What did 87 members of the American scientific community establish today?

500px-Alexander_Dalls_Bache_pers0117September 20, 1848 — The American Association for the Advancement of Science was created at noon today in 1848.

Eighty-seven of the most distinguished members of the former Association of American Geologists and Naturalists convened, and elected as their president William Redfield of New York, a meteorologist, geologist, and promoter of railway and steamship development.

Following the organizational meeting, members adjourned to the Hall of the University of Pennsylvania where they reconvened at 4 p.m. to begin five days of scientific sessions.

In its early years, AAAS sought to establish a cohesive organization that would “aid in bringing together and combining the labours of individuals who are widely scattered, into an institution that will represent the whole.”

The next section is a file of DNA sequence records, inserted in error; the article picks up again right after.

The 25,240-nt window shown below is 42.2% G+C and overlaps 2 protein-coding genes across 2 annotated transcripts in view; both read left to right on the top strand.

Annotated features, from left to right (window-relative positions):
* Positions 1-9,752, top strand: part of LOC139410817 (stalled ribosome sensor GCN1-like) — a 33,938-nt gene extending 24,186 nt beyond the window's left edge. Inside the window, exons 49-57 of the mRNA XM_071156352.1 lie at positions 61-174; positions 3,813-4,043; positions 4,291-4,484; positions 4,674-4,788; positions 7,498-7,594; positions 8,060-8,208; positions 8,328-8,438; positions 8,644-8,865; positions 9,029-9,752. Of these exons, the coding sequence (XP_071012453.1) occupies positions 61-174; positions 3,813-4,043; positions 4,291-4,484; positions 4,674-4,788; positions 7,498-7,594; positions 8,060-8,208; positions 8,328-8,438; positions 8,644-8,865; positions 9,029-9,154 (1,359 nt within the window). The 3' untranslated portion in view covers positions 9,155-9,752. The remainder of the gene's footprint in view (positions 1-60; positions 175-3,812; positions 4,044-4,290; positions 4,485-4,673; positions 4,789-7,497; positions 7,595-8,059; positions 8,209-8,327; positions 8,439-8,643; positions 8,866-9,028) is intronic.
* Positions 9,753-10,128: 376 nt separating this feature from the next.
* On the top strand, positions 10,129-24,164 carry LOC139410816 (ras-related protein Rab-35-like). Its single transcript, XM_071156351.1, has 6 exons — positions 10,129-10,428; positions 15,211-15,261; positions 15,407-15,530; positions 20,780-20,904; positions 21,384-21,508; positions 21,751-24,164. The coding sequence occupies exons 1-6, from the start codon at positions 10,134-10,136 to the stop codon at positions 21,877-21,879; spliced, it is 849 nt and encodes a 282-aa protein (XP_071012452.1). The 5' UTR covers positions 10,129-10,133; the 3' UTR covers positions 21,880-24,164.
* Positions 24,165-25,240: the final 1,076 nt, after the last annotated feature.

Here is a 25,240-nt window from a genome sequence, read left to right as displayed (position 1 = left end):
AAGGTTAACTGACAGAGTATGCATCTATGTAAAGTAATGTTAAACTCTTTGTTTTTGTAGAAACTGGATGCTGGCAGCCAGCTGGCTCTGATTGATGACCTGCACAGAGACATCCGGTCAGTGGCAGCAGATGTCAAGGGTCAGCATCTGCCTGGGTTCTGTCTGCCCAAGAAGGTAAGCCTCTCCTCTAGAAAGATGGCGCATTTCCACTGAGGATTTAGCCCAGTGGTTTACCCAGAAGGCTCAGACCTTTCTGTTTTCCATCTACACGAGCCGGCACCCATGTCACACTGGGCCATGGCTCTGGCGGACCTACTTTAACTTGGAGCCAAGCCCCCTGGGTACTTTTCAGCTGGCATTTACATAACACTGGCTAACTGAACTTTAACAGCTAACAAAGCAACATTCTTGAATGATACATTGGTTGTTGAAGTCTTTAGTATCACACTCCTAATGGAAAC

This quest began under the forceful leadership of Alexander Dallas Bache (July 19, 1806 – February 17, 1867), great-grandson of Benjamin Franklin. He was an American physicist, scientist and surveyor who erected coastal fortifications and conducted a detailed survey mapping of the United States coastline.

Founding members included Louis AgassizJoseph HenryBenjamin Peirce, Henry Darwin Rogers and his brother William Barton RogersJames Dwight DanaOliver Wolcott GibbsBenjamin A. Gould, William Redfield, and Benjamin Silliman, Jr.

The AAAS’ first president was William C. Redfield (1789 – 1857), a saddle and harness maker by trade, as well as a meteorologist, geologist, and promoter of railway and steamship development.

Sources: celebrating200years.noaa.gov, aaas.org, wikipedia/American_Association_for_the_Advancement_of_Science

Words of Wisdom for September 20, 2016

“By periodical and migratory meetings, to promote intercourse between those who are cultivating science in different parts of the United States, to give a stronger and more general impulse, and a more systematic direction to scientific research in our country; and to procure for the labours of scientific men, increased facilities and a wider usefulness.”

— William C. Redfield, president, on the rules and objects of the American Association for the Advancement of Science, September 20, 1848